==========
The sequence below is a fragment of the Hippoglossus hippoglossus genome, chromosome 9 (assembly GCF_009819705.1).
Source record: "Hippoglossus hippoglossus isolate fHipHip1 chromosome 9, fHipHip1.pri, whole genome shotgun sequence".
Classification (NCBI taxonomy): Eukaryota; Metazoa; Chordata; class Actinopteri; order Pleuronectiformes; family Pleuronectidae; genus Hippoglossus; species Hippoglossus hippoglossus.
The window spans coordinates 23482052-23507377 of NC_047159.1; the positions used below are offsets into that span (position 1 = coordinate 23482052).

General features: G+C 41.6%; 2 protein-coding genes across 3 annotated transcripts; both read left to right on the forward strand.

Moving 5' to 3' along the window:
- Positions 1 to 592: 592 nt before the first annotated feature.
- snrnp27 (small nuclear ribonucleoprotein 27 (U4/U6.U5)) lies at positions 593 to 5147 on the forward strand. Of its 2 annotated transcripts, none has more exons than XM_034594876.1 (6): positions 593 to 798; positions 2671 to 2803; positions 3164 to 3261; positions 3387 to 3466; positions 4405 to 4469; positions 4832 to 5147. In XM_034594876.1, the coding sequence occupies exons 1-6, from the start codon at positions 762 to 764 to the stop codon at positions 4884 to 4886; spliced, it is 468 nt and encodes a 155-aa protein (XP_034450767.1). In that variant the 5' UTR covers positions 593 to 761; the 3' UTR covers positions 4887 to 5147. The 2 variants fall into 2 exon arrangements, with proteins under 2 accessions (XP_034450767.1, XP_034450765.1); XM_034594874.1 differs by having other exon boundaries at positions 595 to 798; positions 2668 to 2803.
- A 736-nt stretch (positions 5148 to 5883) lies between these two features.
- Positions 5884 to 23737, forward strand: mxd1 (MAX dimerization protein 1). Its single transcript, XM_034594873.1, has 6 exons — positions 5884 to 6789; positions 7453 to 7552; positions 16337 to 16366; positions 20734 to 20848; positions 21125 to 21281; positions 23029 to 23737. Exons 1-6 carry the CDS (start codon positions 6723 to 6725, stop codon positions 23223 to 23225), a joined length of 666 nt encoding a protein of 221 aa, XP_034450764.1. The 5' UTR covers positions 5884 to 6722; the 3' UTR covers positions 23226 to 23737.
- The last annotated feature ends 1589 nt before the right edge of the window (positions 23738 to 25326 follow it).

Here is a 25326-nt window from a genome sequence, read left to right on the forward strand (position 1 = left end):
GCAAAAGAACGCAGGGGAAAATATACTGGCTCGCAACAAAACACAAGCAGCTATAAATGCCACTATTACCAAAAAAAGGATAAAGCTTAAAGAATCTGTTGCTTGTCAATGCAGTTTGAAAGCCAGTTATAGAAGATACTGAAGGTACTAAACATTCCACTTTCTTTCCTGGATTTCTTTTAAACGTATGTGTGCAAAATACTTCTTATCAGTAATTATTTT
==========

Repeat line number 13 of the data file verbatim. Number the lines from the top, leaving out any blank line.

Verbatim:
GCAAAAGAACGCAGGGGAAAATATACTGGCTCGCAACAAAACACAAGCAGCTATAAATGCCACTATTACCAAAAAAAGGATAAAGCTTAAAGAATCTGTTGCTTGTCAATGCAGTTTGAAAGCCAGTTATAGAAGATACTGAAGGTACTAAACATTCCACTTTCTTTCCTGGATTTCTTTTAAACGTATGTGTGCAAAATACTTCTTATCAGTAATTATTTT